Female Genital Cutting: Its Perception and Practice in Igbo-Ora community, Nigeria
Authors: Daniel Adedayo Adeyinka, Olanrewaju Oladimeji and Chris Aimakhu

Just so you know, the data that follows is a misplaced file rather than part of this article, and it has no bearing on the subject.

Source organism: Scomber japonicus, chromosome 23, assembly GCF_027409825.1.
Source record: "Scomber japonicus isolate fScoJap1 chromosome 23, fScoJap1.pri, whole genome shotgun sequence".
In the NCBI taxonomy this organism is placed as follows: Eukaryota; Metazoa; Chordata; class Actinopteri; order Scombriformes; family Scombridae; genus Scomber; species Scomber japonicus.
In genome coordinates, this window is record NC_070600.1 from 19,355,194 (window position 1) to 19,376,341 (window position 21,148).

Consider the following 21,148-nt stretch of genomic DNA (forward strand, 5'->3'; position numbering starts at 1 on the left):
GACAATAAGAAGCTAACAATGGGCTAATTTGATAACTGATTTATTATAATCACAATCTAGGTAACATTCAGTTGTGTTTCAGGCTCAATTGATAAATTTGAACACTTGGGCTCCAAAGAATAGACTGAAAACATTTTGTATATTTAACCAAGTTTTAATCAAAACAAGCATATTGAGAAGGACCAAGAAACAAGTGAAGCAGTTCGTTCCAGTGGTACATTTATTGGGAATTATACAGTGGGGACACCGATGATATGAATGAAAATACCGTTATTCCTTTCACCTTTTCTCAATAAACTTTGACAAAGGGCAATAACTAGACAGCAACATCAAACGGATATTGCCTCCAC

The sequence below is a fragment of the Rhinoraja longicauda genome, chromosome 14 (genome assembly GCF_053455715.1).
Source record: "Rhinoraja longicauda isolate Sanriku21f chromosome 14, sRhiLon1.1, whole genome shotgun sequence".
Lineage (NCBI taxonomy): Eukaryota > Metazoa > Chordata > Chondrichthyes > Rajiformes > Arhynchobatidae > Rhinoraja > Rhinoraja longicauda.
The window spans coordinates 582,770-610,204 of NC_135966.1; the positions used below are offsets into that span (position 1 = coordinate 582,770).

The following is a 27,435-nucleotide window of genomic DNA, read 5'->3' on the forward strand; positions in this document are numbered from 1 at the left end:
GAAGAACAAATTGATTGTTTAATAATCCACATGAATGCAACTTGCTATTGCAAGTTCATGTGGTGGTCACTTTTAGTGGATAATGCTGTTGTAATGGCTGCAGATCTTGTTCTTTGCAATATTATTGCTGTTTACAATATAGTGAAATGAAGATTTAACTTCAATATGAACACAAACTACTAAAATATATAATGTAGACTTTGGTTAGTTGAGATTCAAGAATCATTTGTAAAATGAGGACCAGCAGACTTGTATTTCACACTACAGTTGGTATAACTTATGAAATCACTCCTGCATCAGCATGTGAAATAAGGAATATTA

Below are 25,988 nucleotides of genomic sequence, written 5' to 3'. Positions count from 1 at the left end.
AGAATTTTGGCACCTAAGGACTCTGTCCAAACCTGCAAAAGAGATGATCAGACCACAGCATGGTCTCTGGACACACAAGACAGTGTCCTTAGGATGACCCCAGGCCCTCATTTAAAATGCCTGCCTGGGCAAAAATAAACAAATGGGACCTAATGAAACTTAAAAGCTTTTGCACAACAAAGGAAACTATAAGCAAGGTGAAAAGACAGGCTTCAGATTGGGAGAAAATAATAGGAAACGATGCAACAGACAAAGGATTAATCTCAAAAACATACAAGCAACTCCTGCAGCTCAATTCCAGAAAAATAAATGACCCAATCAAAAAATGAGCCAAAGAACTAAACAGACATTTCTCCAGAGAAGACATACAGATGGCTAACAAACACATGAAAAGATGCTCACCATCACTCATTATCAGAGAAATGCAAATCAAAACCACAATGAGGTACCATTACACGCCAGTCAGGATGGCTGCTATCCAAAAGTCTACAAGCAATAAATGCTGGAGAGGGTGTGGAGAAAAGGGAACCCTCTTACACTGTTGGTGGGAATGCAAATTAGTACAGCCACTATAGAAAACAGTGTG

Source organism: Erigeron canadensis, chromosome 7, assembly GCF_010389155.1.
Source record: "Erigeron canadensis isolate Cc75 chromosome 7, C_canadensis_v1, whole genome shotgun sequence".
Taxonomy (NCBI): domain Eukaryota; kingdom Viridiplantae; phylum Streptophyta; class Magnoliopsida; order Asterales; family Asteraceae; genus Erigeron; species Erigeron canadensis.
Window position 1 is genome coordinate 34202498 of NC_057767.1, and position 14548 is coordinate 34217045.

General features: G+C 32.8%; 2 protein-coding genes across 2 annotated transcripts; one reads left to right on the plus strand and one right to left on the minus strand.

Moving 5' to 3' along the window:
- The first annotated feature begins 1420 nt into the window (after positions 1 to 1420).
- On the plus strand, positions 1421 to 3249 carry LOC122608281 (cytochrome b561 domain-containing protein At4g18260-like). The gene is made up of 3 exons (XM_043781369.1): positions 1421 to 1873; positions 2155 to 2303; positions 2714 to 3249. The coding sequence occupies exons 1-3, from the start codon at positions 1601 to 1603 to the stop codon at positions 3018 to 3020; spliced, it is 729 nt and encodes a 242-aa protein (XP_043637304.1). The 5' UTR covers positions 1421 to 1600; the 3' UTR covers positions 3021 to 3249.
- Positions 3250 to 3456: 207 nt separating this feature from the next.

Abstract: Female genital cutting (FGC) or female circumcision is a human right violation that prevents girls from enjoying optimal health and maturation. Despite international agreements, it is still common worldwide and affects millions especially in the developing countries. Objective. To assess the knowledge, prevalence, practice and attitudes to FGC and its health implication in Igbo-Ora Community. Methods. A survey was conducted among 280 people above the age 18 years in Igbo-Ora town using a multi-staged sampling technique with an appropriate interviewer administered semi-structured questionnaire. Results. More than 78.7% girls and women in Igbo-Ora had undergone FGC. Despite high awareness (97.5%), only a few (30.7%) knew about the health consequences. It was practiced by people from all social classes and women with more education were less likely to practice FGC. There was strong adherence to tradition and beliefs and the patriarchal nature of the society as many disapproved its abolition especially people of younger age group (58.1%) with more men than women. More practiced among Muslims, 63.8%. The traditional doctors did not have health training, use anesthesia or sterilize the circumcision instruments. A majority (84.8%) had no knowledge about the enacted legislation regarding FGC in Nigeria. Conclusion. This suggests that the younger generations may have lesser access to FGC information and are more influenced by tradition. Hence, efforts to end it require understanding and changing their beliefs. Focusing largely on gathering information and speaking out about FGC at international, regional and national levels is critical in encouraging its abandonment.